"That is not our dreams!" Colpire asserted, "That is your dream! I dream to become an architect, Ratto is very close to achieving his dream of becoming a well-known tailor and Polmoni's bakery will be opening in just a couple weeks! This was a side gig, and thanks to you, we are glad it will be over soon!"
"I made this band!" Maestro screamed, "I am the one who made the music that made any of your talents worth a damn! I am the one who showed the world that you can shine and now you are simply ungrateful! At least Vince knows how good of a deal he has in this band!"
"Actually..." Vince hesitated, seeing the raging fire in Maestro's eyes, "I'm really not sure how to say this, but I don't want to continue playing with you anymore. You take this all too seriously, and I'm not somebody to stress about music like you do. I just want to go back to being a wandering, homeless guitarist in the dirty bars and gutters. At least I had fun there."
Maestro was stunned. As they all left the studio again, Vince once again said, "We are your band members, not your instruments."
Once they were all gone, Maestro's head filled with a screeching of strings and clashing of cymbals. His mind was full of cacophony. He could no longer control it.
"You say that as if it is a virtue!" he finally shouted, "If you were my instruments that I played you would be worth twice as much as you are as my band members!"
But they had gone.
The night before the Ricchezza show the band got together for one last time for practice. Vince, Ratto, Polmoni, and Colpire all played the song Maestro had written for the occasion, but Maestro hadn't shown up yet. It wasn't like the perfectionist to be late, and Vince started to worry.
"Forget about him," Ratto insisted, "If he doesn't show up then we may actually enjoy playing this show."
So they continued their practice. Ratto played his violin, Vince played his guitar, Colpire played the drums, and Polmoni played his French horn. They played louder and louder. They laughed and played free style on their instruments. They hadn't had so much fun since before they started playing with Maestro. They made such a ruckus that they couldn't hear the doors lock and didn't notice the sleeping gas fill the room.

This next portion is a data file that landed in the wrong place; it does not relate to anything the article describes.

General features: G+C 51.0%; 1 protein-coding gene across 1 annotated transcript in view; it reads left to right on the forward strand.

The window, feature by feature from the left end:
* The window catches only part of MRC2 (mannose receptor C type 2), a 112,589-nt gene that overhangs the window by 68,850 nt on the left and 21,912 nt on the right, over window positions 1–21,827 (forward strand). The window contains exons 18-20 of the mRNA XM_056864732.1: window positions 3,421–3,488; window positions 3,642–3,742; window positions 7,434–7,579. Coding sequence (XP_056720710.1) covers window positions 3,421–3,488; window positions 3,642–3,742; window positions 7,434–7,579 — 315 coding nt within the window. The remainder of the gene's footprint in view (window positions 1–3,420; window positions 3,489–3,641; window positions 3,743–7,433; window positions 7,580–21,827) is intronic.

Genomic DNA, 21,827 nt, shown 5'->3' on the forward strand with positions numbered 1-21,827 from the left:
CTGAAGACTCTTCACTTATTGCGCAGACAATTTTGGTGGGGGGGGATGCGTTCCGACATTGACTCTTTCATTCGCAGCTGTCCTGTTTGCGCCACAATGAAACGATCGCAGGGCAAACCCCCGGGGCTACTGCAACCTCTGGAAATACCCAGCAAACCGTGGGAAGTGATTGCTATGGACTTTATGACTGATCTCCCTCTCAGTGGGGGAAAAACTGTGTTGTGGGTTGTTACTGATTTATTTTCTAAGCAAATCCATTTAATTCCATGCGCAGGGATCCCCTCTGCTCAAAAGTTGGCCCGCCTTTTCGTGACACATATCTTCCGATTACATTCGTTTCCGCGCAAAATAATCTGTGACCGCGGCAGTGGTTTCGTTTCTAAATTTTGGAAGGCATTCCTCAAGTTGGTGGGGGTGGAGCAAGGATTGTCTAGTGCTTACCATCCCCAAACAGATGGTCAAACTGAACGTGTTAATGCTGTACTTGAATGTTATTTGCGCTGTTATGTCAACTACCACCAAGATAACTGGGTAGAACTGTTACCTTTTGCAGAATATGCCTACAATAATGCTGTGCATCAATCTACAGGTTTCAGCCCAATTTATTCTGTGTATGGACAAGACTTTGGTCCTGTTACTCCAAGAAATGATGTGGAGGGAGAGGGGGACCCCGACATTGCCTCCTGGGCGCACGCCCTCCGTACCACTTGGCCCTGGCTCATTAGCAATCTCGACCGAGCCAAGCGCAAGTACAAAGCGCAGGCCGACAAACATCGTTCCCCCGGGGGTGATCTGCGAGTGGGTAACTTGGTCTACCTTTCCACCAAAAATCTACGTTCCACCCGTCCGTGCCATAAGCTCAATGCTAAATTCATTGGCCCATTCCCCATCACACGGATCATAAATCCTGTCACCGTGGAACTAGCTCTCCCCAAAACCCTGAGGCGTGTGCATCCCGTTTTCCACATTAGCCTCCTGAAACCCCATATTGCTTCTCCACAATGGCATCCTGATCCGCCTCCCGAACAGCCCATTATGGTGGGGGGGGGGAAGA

Once they were all unconscious, Maestro entered the garage with his surgical equipment and a gas mask. He shook from days without sleep. He hooked each of the band members up to I.V. drips and got to work on his plan. His perfect plan. A perfect plan for a perfect band.
For hours he labored, with scalpel and suture. He kept the band members completely unconscious. If they were to wake up the plan would be ruined. Soon they would be incapable of waking up.
As his work was wrapping up, he heard something. Something that had been missing. It was a voice. The sweetest voice he had ever heard. A one-woman choir. Maestro fell instantly in love. The music in his heart now had a voice and he needed to capture it.
Nurse Rumore White stood outside of the window of the garage screaming at what she was watching. She couldn't hold her voice in- the horrors of what she saw in the practice studio. She had only shown up to watch her beloved practice but what she saw was so much more terrible. She couldn't move, much less run, when her beloved emerged from the studio with a cloth doused in chloroform.
He had never heard her voice in the operating room. Oh, her voice is that of an angel's, Maestro thought to himself as he walked toward her. If I had only let her speak in the operating room I would have known how much of an angel she truly is. Maestro knew that he had found the woman who would fit right in with the music in his heart.
All she could do was look at his white hair matted with blood, piercing eyes full of hunger staring at her, lanky arms shaking as they reached toward her, and lanky fingers pressing the cloth against her mouth and nose.
That morning, the Maestro was alone as he set up for his show at the Ricchezza Theater. He moved in his piano draped with a large, red sheet to the center of the stage. Maestro refused the help of the stage hands. He had gotten no more sleep since the previous night but was no longer shaking. In fact, he looked exceptionally well rested.